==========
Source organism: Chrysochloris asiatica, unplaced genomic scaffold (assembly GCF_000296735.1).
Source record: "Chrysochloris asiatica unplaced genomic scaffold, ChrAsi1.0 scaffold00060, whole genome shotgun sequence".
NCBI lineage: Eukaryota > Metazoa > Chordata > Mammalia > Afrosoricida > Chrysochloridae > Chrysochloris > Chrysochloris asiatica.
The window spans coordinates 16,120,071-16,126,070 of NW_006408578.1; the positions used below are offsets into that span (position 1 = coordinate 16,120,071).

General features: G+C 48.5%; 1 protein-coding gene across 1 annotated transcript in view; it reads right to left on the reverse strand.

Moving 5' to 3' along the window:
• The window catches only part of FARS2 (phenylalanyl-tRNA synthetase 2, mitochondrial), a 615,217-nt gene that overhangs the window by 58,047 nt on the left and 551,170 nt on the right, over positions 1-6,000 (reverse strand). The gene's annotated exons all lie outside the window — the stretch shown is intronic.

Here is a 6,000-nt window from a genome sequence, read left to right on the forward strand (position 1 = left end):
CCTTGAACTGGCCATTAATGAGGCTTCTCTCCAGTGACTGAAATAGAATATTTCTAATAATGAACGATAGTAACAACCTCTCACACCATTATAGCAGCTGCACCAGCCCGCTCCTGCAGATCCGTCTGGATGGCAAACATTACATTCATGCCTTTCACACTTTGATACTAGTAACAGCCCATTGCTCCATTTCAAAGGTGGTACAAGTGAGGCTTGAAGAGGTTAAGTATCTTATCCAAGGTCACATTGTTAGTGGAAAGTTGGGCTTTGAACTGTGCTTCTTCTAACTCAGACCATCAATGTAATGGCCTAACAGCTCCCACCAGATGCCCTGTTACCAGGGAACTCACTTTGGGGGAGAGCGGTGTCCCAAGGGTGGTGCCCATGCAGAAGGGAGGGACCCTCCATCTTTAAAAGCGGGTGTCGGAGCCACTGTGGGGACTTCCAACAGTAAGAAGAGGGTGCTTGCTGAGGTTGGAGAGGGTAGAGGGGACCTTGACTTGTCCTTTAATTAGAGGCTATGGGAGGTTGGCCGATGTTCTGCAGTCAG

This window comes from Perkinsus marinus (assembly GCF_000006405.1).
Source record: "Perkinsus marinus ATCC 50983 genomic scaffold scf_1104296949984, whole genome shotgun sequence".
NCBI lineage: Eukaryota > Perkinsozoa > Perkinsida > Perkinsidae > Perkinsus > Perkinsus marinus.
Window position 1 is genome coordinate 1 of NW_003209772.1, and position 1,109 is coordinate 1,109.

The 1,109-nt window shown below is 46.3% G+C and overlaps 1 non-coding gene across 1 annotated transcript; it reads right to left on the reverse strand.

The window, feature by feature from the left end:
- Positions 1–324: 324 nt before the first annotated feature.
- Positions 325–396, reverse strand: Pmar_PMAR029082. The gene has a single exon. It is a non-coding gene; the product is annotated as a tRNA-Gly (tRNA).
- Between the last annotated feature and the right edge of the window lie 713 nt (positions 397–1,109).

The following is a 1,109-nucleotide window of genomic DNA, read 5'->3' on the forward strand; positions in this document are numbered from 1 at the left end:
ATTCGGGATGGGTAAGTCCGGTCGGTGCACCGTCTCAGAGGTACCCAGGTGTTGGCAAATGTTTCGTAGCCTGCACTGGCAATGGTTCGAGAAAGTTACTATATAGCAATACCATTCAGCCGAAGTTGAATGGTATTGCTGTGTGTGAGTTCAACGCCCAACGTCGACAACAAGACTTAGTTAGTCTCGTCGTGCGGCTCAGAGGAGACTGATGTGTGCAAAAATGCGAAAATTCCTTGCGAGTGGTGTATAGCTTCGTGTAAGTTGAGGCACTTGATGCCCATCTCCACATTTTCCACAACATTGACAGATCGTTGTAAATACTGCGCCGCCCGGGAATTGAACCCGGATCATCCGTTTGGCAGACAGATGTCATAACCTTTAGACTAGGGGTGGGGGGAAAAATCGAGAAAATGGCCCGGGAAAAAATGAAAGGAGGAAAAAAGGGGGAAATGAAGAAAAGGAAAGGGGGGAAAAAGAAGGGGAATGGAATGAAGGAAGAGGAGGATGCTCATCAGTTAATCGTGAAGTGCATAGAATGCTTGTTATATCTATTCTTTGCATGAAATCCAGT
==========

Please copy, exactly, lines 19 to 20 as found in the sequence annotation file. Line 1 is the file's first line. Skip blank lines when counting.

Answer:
The following is a 1,109-nucleotide window of genomic DNA, read 5'->3' on the forward strand; positions in this document are numbered from 1 at the left end:
ATTCGGGATGGGTAAGTCCGGTCGGTGCACCGTCTCAGAGGTACCCAGGTGTTGGCAAATGTTTCGTAGCCTGCACTGGCAATGGTTCGAGAAAGTTACTATATAGCAATACCATTCAGCCGAAGTTGAATGGTATTGCTGTGTGTGAGTTCAACGCCCAACGTCGACAACAAGACTTAGTTAGTCTCGTCGTGCGGCTCAGAGGAGACTGATGTGTGCAAAAATGCGAAAATTCCTTGCGAGTGGTGTATAGCTTCGTGTAAGTTGAGGCACTTGATGCCCATCTCCACATTTTCCACAACATTGACAGATCGTTGTAAATACTGCGCCGCCCGGGAATTGAACCCGGATCATCCGTTTGGCAGACAGATGTCATAACCTTTAGACTAGGGGTGGGGGGAAAAATCGAGAAAATGGCCCGGGAAAAAATGAAAGGAGGAAAAAAGGGGGAAATGAAGAAAAGGAAAGGGGGGAAAAAGAAGGGGAATGGAATGAAGGAAGAGGAGGATGCTCATCAGTTAATCGTGAAGTGCATAGAATGCTTGTTATATCTATTCTTTGCATGAAATCCAGT